ENVIRONMENTAL JUSTICE: A new study finds Louisiana communities with higher percentages of Black residents see 7 to 21 times more toxic air emissions than places with more white residents similarly located near industrial plants. (NOLA.com)

ALSO: Environmental justice and climate activists sue Texas to stop a planned interstate expansion they say will worsen air quality in neighborhoods already overburdened by industrial pollution. (Inside Climate News)

ELECTRIC VEHICLES:
• Volvo’s commercial truck company strikes a deal to create a national charging network at Pilot and Flying J truck stops across the country. (Greensboro News & Record)
• An Arkansas electric vehicle manufacturer reports its first quarterly profit in company history. (Arkansas Democrat-Gazette)
• Austin, Texas, prepares to dramatically increase incentives to buy electric bikes by doubling rebates for individual and fleet purchases. (Austin Monitor)

SOLAR:
• The owner of one of Alabama’s largest solar farms agrees to pay $500,000 to settle allegations it violated the Clean Water Act during construction. (AL.com)
• A Texas city considers installing a $4.4 million solar farm for which it would receive a 60% rebate. (Iola Register, subscription)
• A student club at a North Carolina university intends to solarize more affordable housing. (Daily Tar Heel)
Seven Florida Wendy’s restaurants enroll in Duke Energy’s community solar program, with dozens more expected to follow by 2025. (news release)

GRID: Florida regulators approve four plans by electric companies to spend and recover $22 billion from ratepayers to harden the power grid against storms. (WFLA)

UTILITIES:
• Entergy Arkansas signs an agreement with U.S. officials to provide at least 50% carbon pollution-free electricity to federal agencies within the state. (Northwest Arkansas Democrat-Gazette)
• Tennessee Valley Authority CEO Jeff Lyash continues to be the highest paid federal employee, making $9.8 million in the last fiscal year, while the utility plans to pay out $161 million in bonuses to its employees for meeting major corporate goals. (Chattanooga Times Free Press)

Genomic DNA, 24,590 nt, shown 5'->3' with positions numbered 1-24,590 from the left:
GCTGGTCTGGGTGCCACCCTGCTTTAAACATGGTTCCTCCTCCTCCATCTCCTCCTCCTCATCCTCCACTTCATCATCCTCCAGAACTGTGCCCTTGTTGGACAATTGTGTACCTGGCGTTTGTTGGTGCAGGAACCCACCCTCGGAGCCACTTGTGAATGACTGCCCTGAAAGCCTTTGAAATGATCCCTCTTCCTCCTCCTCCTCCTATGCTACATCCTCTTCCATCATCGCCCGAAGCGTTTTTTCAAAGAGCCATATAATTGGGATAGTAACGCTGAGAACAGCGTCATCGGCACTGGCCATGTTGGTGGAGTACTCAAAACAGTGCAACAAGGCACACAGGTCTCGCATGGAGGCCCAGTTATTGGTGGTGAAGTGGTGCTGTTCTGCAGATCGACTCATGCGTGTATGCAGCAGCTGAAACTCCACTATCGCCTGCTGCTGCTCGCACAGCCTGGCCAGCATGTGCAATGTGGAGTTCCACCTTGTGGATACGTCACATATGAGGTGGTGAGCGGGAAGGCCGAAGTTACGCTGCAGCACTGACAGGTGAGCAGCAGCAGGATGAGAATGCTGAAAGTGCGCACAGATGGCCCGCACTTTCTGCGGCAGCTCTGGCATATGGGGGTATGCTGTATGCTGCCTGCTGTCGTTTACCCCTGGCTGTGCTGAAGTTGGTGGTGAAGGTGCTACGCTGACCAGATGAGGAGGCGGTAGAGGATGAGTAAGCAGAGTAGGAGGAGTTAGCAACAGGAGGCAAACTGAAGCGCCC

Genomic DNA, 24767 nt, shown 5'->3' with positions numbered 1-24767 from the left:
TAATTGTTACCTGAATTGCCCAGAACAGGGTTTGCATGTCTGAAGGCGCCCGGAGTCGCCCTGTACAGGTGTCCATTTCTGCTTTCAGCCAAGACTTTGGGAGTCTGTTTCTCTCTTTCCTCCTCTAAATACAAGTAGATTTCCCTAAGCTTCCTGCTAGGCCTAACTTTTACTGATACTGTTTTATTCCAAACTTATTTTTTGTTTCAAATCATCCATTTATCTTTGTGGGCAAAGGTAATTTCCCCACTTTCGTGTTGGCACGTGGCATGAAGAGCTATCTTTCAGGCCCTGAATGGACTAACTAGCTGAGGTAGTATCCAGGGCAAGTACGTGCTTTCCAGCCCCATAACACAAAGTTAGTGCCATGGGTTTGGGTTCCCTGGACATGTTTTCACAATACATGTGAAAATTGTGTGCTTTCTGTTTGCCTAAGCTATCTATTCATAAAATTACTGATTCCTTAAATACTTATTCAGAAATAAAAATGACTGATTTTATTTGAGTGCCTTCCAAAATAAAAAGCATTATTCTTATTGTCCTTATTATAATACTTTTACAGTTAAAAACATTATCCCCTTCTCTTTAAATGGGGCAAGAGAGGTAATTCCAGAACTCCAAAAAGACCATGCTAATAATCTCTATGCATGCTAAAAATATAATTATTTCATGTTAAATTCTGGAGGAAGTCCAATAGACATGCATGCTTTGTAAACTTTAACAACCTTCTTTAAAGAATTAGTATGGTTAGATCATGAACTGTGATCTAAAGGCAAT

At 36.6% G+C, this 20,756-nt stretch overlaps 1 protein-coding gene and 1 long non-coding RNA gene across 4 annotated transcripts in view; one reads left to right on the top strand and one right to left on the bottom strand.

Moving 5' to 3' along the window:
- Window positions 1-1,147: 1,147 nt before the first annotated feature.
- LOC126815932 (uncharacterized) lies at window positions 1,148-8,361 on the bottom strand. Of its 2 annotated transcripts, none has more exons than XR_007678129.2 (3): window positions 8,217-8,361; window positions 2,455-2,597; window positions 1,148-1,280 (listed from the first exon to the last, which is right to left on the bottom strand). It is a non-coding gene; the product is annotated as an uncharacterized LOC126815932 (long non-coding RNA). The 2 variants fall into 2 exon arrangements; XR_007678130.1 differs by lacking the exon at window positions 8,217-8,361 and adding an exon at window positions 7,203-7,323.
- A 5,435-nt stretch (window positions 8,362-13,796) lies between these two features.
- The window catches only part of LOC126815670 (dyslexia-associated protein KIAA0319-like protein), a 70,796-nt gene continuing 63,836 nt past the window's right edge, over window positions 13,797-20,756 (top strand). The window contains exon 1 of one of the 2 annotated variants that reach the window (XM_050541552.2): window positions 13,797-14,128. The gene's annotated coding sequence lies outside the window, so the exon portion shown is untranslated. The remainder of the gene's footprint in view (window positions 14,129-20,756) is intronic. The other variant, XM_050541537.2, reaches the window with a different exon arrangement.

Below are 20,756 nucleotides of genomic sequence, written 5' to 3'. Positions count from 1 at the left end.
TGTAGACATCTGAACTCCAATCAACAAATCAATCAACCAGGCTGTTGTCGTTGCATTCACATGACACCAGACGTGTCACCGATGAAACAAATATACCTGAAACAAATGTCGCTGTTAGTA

• An energy consultant tells West Virginia regulators that a power plant state lawmakers bailed out in 2019 can avoid closure if utility Mon Power buys it and closes another plant that lacks key pollution controls. (West Virginia Public Broadcasting) 
• A Texas program to help low-income families with energy bills reopens after being overwhelmed with demand and closing in July. (Dallas Morning News)

NUCLEAR: A Canadian company strikes a deal to purchase a southern Virginia uranium deposit despite a longstanding state uranium mining moratorium. (Richmond Times-Dispatch)

OIL & GAS:
• A gas company pitches a West Virginia airport on installing a natural gas-powered microgrid. (WV News)
• A researcher describes to West Virginia lawmakers how natural gas prices have spiked for customers as the industry’s job growth has plateaued. (Charleston Gazette-Mail)

MINING:
• A company seeks to reopen a North Carolina lithium mine with plans to process the mineral in a Southeast factory for the electric vehicle industry. (Bloomberg)
• Five Democratic U.S. senators send a letter to mine safety officials questioning delays in a new silica exposure rule intended to protect miners against incurable respiratory diseases. (The Hill)

POLITICS:
• Federal lawmakers resume negotiations on an energy permitting package, but forced completion of the long-delayed Mountain Valley Pipeline remains a sticking point. (E&E News)
• Republican Herschel Walker calls for continued reliance on “gas-guzzling cars” as he competes in a runoff election for U.S. Senate in Georgia, which has attracted significant electric vehicle investment. (Grist)

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Mason Adams

Mason has worked as a journalist since 2001, covering Appalachian communities and the issues that affect them. He compiles the Southeast Energy News digest. Mason previously worked as a wildlife biologist before moving into journalism by freelancing at Coast Weekly in Monterey, California, before taking an internship in 2001 at High Country News. He wrote for the Enterprise Mountaineer in western North Carolina and the Roanoke Times in western Virginia before going freelance in 2012. His work has appeared in Southerly, Daily Yonder, Mother Jones, Huffington Post, WVPB’s Inside Appalachia and elsewhere. Mason was born and raised in Clifton Forge, Virginia, and now lives with his family and a small herd of goats in Floyd County, Virginia.